Two clean energy projects backed by the Emerging Africa Infrastructure Fund took significant steps forward in the last week of June. The 5.4 MW Lubilia Kawembe Hydro (LKH) electricity generating station in Uganda was formally commissioned on 28th June. A day later, on 29th June, a ground-breaking ceremony saw work officially begin on the 40MW Central Solar de Mocuba (CESOM) project in Mozambique.
EAIF is member of the Private Infrastructure Development Group (PIDG). PIDG encourages and mobilises private investment in infrastructure in the frontier markets of sub-Saharan Africa, south and south-east Asia, to help promote economic development and combat poverty.
The financing of the US$76 million CESCOM project was led by the International Finance Corporation (IFC). EAIF signed a Participation Agreement with the IFC to provide a US$16.9 million B Loan, with a 16-year term. In addition, EAIF directly provided a US$7m Viability Gap Funding Grant for the project, raised from the Technical Assistance Facility (TAF) of the PIDG. CESCOM is being developed by the Oslo-based company, Scatec, which has over 1000MW of solar currently under construction around the world.
Output from Mocuba is estimated to be 80,000 megawatt hours per year and account for 4.8% of Mozambique’s currently available electricity capacity, but 40% of the capacity of its Northern grid. The plant will be a core element in the Mozambique government’s strategy of incentivising the creation of small and medium-sized businesses in the mainly rural Mocuba area.
Lubilia Kawembe Hydro
Located in the Rwenzori Mountains in Western Uganda, Lubilia Kawembe Hydro is one of 9 clean energy projects EAIF has helped finance in Uganda.
FMO, the Dutch development bank, has acted as mandated lead arranger of the US$10.2m senior loan facility, of which 50% was syndicated to EAIF. The project has been developed and will be owned and run by LKH. A Ugandan entity, it is majority owned by DI Frontier Market Energy & Carbon Fund, a Danish private equity fund that is developing a portfolio of renewable energy independent power producers in Eastern Africa.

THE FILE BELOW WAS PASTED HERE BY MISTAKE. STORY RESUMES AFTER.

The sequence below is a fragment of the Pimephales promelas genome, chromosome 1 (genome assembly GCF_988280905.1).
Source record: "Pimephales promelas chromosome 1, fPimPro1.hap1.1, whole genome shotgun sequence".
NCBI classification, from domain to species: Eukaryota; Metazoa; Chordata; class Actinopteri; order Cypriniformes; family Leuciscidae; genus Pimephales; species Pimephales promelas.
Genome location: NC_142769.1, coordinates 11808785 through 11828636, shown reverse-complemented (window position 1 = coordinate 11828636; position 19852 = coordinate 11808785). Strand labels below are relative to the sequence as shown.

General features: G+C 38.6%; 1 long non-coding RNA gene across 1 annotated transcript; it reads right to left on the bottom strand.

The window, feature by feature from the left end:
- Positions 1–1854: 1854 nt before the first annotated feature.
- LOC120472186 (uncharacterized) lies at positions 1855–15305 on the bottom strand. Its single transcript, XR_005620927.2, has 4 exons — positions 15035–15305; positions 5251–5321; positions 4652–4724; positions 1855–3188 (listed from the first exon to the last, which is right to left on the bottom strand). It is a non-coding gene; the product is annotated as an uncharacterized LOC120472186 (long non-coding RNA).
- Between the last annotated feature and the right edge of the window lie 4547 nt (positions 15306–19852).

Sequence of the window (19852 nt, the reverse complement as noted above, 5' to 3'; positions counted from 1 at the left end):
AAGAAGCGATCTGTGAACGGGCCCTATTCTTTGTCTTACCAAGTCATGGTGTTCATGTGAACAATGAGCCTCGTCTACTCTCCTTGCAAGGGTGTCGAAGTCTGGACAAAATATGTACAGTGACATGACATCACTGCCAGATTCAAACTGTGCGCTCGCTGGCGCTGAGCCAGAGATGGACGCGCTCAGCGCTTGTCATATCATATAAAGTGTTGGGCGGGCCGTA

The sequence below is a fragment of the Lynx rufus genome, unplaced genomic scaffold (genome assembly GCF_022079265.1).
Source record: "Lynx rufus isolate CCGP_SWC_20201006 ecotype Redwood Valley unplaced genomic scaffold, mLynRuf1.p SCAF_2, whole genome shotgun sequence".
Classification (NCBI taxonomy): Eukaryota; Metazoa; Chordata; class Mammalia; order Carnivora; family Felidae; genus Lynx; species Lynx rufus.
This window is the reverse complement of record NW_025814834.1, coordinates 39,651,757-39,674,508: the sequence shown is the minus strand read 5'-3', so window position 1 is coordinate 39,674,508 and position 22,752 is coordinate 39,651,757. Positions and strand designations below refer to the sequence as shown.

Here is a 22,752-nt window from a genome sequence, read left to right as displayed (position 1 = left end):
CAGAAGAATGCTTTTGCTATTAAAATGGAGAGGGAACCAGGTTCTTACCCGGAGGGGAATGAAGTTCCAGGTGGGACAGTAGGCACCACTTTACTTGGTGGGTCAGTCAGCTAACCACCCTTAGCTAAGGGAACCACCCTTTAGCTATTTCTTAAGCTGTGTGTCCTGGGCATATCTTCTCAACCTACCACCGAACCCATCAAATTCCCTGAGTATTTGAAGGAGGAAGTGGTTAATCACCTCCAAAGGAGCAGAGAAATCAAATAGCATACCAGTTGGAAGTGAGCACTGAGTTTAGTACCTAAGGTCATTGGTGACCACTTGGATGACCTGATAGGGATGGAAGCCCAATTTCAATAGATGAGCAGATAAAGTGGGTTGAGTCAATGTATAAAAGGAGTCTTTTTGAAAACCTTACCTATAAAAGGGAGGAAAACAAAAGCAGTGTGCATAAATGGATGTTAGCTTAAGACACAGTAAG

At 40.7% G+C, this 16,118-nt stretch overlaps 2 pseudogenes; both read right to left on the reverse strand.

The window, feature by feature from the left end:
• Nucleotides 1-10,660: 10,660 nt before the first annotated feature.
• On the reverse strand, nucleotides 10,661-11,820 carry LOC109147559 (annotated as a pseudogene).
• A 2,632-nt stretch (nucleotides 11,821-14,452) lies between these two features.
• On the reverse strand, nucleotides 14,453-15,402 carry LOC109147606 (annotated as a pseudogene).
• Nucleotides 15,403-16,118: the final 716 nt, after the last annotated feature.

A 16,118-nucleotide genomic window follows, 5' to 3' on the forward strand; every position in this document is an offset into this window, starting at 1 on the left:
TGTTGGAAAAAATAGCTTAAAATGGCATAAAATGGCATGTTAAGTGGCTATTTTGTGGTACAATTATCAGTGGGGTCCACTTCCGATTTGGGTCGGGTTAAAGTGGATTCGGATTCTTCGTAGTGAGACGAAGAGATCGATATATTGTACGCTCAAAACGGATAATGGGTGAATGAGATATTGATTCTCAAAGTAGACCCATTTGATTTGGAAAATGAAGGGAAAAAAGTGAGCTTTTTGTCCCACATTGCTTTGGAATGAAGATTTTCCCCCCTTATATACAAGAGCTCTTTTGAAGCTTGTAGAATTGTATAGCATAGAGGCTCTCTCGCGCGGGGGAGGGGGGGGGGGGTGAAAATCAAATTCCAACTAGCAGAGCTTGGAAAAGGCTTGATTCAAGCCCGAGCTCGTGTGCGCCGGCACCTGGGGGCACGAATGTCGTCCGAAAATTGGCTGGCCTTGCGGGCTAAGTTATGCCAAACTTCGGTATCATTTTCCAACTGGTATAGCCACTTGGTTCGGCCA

LKH was developed under the GET FiT facility, which is a dedicated support scheme for renewable energy projects managed by Germany’s KfW Development Bank in partnership with the Government of Uganda through the Electricity Regulatory Agency (ERA). The project is funded by the European Union Infrastructure Trust Fund, and is also supported by the Governments of Norway, Germany and the UK.
For further information, please contact:
Martin Roche +44 771 574 9621
Ryan Denston +44 (0)20 848 6762
Investec Asset Management
Vian Sharif +44 207 597 1834
Kotie Basson +27 21 416 1812
The Emerging Africa Infrastructure Fund provides a variety of debt products to infrastructure projects promoted mainly by private sector businesses in sub-Saharan Africa. It is part of PIDG. EAIF is substantially funded by the governments of the United Kingdom, The Netherlands, Switzerland, and Sweden. It raises its debt capital from public and private sources, including Allianz, the global insurance and financial services company; Standard Chartered Bank; Chartered Bank; the African Development Bank; the German development finance institution, KFW, and FMO, the Dutch development bank. The Fund helps create the infrastructure framework that is essential to sustained economic stability, business confidence, job creation and poverty reduction. It has to date supported nearly 70 infrastructure projects across eight sectors in 21 sub-Saharan African countries. EAIF is managed by Investec Asset Management.
The Private Infrastructure Development Group (PIDG) encourages and mobilises private investment in infrastructure in the frontier markets of sub-Saharan Africa, south and south-east Asia, to help promote economic development and combat poverty. Since 2002, PIDG has supported 170 infrastructure projects to financial close, mobilising $22.9bn in private sector investment and supporting new or improved infrastructure for 231 million people. PIDG is funded by donors from seven countries (UK, Switzerland, Australia, Norway, Sweden, Netherlands, Germany) and the World Bank Group.
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